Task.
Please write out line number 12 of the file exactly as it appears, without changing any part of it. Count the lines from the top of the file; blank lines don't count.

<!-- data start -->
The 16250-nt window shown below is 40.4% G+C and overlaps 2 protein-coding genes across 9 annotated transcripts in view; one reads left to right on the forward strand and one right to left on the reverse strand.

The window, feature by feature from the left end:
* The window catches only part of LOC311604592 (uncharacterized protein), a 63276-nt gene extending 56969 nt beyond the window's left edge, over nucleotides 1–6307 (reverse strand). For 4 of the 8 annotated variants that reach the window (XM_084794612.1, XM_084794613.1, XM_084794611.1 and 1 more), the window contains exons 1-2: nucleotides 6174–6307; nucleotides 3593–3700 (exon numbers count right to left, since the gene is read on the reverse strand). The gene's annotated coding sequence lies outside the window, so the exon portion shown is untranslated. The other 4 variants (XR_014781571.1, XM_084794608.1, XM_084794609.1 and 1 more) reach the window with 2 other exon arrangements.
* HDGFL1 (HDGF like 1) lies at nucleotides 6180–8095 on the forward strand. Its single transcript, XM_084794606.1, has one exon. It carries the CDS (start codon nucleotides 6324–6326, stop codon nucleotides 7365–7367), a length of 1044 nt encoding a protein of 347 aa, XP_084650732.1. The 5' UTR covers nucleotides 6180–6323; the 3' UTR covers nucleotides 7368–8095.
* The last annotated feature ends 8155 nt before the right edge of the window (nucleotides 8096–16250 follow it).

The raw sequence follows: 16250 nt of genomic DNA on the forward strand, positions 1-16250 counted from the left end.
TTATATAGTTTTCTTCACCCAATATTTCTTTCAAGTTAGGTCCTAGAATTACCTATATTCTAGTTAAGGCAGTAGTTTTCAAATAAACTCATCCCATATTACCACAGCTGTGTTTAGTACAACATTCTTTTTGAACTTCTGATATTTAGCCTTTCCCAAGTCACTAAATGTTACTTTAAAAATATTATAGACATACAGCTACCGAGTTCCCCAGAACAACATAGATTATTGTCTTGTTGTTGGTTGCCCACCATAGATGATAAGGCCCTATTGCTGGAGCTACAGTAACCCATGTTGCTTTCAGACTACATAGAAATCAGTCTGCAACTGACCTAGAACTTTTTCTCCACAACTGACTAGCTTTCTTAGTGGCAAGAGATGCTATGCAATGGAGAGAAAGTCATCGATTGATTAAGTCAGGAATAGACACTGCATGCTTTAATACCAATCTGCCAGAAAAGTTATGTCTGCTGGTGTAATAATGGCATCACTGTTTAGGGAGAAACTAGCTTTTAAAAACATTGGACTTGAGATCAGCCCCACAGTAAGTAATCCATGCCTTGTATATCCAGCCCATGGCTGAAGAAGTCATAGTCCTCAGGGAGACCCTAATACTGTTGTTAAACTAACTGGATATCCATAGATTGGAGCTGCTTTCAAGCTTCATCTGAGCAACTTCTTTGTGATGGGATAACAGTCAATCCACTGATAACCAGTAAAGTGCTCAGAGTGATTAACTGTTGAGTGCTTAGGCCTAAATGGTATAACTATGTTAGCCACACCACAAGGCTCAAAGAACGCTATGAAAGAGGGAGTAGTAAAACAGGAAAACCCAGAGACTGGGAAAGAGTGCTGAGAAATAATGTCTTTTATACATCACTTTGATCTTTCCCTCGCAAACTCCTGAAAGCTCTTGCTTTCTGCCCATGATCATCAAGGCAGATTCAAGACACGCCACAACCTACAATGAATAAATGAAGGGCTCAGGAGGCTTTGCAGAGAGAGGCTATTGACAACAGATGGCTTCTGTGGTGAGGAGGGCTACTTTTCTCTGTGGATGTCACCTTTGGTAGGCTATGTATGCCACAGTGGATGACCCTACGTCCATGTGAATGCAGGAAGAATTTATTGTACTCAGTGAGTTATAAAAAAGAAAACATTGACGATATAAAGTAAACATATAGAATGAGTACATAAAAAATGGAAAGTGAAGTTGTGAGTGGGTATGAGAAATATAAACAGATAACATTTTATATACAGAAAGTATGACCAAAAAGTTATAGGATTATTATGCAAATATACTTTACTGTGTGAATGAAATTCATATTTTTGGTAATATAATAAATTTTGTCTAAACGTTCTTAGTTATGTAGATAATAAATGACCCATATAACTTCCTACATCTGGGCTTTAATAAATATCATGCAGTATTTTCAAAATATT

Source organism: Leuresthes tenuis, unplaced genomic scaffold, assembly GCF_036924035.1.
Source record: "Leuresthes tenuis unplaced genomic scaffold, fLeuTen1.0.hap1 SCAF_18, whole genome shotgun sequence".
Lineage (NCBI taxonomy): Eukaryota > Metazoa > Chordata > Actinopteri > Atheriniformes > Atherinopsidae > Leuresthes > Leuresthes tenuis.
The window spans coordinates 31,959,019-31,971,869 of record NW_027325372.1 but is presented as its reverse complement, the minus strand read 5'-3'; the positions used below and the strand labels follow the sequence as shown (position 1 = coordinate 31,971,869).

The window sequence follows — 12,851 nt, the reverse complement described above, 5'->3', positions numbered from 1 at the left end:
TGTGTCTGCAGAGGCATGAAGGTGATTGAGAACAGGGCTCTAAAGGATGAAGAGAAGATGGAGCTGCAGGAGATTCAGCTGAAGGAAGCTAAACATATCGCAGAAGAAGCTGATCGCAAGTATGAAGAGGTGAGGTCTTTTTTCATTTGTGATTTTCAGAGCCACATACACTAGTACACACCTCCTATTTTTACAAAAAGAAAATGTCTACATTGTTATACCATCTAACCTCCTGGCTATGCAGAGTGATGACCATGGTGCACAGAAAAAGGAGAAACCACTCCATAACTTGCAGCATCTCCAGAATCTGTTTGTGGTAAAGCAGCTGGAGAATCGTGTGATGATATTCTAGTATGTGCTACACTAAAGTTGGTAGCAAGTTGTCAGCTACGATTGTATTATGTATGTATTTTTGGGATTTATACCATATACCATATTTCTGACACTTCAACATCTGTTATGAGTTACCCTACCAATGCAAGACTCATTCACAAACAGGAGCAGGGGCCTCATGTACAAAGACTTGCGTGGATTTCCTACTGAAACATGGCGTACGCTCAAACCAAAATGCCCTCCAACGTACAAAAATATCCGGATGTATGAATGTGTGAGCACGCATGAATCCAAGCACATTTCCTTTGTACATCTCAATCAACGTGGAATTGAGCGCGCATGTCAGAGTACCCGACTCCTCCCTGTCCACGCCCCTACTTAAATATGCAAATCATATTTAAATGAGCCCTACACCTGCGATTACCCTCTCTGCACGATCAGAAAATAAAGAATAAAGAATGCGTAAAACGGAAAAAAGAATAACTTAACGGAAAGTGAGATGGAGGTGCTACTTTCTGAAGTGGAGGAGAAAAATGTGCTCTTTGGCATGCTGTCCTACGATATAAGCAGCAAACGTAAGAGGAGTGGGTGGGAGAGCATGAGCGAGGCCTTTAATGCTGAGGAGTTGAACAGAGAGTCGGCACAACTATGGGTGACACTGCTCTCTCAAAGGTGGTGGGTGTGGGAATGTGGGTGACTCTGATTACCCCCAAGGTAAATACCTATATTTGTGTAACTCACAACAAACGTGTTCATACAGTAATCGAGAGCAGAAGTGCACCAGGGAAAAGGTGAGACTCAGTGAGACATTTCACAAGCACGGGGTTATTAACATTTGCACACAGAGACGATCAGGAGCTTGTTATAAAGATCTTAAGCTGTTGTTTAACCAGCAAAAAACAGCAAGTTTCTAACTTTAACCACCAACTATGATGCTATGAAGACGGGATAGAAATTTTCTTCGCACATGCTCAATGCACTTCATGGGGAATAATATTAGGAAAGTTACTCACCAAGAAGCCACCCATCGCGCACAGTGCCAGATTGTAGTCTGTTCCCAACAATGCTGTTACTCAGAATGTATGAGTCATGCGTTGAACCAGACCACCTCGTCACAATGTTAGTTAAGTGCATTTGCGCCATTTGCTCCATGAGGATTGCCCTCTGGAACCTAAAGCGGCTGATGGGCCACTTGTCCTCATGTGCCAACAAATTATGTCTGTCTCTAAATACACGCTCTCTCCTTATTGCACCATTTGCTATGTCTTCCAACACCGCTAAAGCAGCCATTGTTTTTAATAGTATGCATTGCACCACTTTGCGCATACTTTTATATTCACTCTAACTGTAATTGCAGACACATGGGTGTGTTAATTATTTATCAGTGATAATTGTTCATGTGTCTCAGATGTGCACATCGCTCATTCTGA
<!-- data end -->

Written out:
The window sequence follows — 12,851 nt, the reverse complement described above, 5'->3', positions numbered from 1 at the left end: